En EspaŅol

Q. Who is Mr. Smarty Plants?

A: There are those who suspect Wildflower Center volunteers are the culpable and capable culprits. Yet, others think staff members play some, albeit small, role. You can torture us with your plant questions, but we will never reveal the Green Guru's secret identity.

Help us grow by giving to the Plant Database Fund or by becoming a member

Did you know you can access the Native Plant Information Network with your web-enabled smartphone?

Share

Ask Mr. Smarty Plants

Ask Mr. Smarty Plants is a free service provided by the staff and volunteers at the Lady Bird Johnson Wildflower Center.

Search Smarty Plants
    
 
See a list of all Smarty Plants questions
Can't find the answer in our existing FAQs, submit a question to Mr. Smarty Plants.
Need help with plant identification, visit the plant identification page.
 
rate this answer
Not Yet Rated

Wednesday - August 14, 2013

From: Charlottesville, VA
Region: Mid-Atlantic
Topic: Diseases and Disorders, Pests, Vines
Title: Tip Dieback on Lonicera sempervirens
Answered by: Anne Van Nest

QUESTION:

I have a Lonicera sempervirens (coral honeysuckle) vine in Virginia which does well early in the season, but then around July, the very tips of its shoots (just the last 1-2 inches) wither, turn black, and die. It looks like the kind of damage a cane borer would cause. Except for this, the rest of the plant seems healthy. I'd be grateful for any advice about what the problem may be, and how to fix it.

ANSWER:

Lonicera sempervirens (trumpet honeysuckle) is a popular garden plant that could have problems with aphids, soft-bodied sucking insects that excrete a sugary substance (honeydew) that coats the leaves. A black fungus (sooty mold) then will grow on the honeydew.  Aphid damage often occurs on the new growth. Other problems include leaf spot diseases and environmental damage from drought, drowning and edema reports the University of Illinois extension.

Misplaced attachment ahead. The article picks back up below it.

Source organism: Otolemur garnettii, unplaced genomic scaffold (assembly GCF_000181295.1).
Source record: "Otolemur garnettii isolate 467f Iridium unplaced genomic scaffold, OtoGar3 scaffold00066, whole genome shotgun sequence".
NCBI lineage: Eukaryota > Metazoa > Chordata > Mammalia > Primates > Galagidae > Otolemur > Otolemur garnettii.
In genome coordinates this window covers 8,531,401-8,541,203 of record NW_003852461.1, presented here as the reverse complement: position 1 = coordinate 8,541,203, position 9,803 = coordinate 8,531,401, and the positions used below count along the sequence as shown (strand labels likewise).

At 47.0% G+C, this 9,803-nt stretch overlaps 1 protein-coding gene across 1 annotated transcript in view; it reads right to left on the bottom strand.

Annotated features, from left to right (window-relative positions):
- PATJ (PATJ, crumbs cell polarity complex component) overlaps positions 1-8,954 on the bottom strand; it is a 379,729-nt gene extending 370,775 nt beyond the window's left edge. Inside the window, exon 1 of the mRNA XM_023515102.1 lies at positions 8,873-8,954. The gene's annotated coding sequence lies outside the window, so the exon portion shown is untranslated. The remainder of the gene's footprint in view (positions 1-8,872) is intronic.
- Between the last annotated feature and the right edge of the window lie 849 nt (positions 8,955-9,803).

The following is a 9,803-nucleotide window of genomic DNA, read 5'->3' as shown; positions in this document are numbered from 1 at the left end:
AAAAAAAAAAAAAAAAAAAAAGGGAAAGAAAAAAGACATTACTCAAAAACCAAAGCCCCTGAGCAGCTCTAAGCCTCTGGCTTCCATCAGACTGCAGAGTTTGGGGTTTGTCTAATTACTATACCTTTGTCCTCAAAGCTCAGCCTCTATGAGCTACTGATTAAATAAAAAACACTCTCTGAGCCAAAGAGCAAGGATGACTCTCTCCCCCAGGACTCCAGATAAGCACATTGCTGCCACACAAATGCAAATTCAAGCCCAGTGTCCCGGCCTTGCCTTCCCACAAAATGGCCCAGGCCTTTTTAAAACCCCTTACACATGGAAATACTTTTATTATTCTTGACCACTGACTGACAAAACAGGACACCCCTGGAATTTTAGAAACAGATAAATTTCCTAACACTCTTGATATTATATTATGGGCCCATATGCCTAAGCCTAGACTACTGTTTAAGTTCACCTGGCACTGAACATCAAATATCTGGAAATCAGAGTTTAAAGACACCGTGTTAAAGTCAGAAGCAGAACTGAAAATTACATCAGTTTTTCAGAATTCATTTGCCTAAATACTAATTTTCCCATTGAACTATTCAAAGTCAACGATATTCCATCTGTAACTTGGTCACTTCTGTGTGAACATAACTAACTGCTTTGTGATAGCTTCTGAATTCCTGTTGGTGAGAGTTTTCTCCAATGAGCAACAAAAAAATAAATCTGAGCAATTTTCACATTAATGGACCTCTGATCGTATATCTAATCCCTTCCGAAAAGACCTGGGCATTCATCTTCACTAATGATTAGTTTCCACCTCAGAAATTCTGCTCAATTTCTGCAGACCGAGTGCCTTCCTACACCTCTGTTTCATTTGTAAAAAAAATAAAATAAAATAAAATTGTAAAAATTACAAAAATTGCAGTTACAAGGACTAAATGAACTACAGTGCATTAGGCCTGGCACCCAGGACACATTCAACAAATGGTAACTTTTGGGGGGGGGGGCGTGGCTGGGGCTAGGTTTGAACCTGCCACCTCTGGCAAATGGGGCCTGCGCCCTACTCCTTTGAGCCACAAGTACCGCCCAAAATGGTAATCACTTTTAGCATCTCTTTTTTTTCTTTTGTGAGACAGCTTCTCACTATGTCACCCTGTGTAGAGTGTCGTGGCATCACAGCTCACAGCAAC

Other problems reported by Edward F. Gilman from the University of Florida extension could include four-lined plant bug causing sunken, round, brown spots on the leaves. Scale insects infesting the stems and branches or powdery mildews forming white dust-like substances on the leaves.

Nancy Szerlag on the gardening.yardiner.com website offers one additional (and more likely) possibility, honeysuckle leaf blight. She has observed that a fungal blight disease attacks new honeysuckle leaves causing them to curl severely and turn brown or black, then fall prematurely. Remove and destroy infected plant parts and spray the vines every 7 to 10 days with a copper-based fungicide from the time buds swell to just before flowers open.

 

 

From the Image Gallery


Coral honeysuckle
Lonicera sempervirens

Coral honeysuckle
Lonicera sempervirens

Coral honeysuckle
Lonicera sempervirens

More Pests Questions

Do Deer Eat Orchid Trees?
March 08, 2013 - I have planted three anacacho orchid trees, however we have a lot of deer around us. Is this a tree they will want to eat? Do you have any ideas to keep deer away?
view the full question and answer

Black bugs on Autumn Joy sedum in Dublin OH
May 27, 2011 - How to get rid of tiny black bugs on Autumn Joy sedum?
view the full question and answer

Failure to thrive of pecan trees in Las Vegas NV
October 11, 2009 - In April this year I purchased two 8-foot tall pecan trees in 3-foot square boxes from a local nursery and planted them here in Southern Nevada. I'm sure I dug a large enough hole to provide plenty ...
view the full question and answer

Effects of salt sprinkled on garden
June 29, 2006 - The kids accidentally sprinkled salt on the plants in the garden. How do you counter the effect of the salt so the plants will not die. I would appreciate your response. Thank you.
view the full question and answer

Moths around Sophora secundiflora from Driftwood TX
March 15, 2012 - Sophora secundiflora Our Mountain Laurel has a lot of large moths flying around it. Should we be concerned? Will they hurt the tree? thank you
view the full question and answer

Smarty Plants's Facebook profile Support the Wildflower Center by Donating Online or Becoming a Member today.

Mr. Smarty Plants wants you to be his Facebook friend. Click the Facebook icon to add yourself to Mr. Smarty Plants list of friends.
E-NEWSLETTER | BECOME A MEMBER | DONATE NOW | MEDIA | SITEMAP
© 2014 Lady Bird Johnson Wildflower Center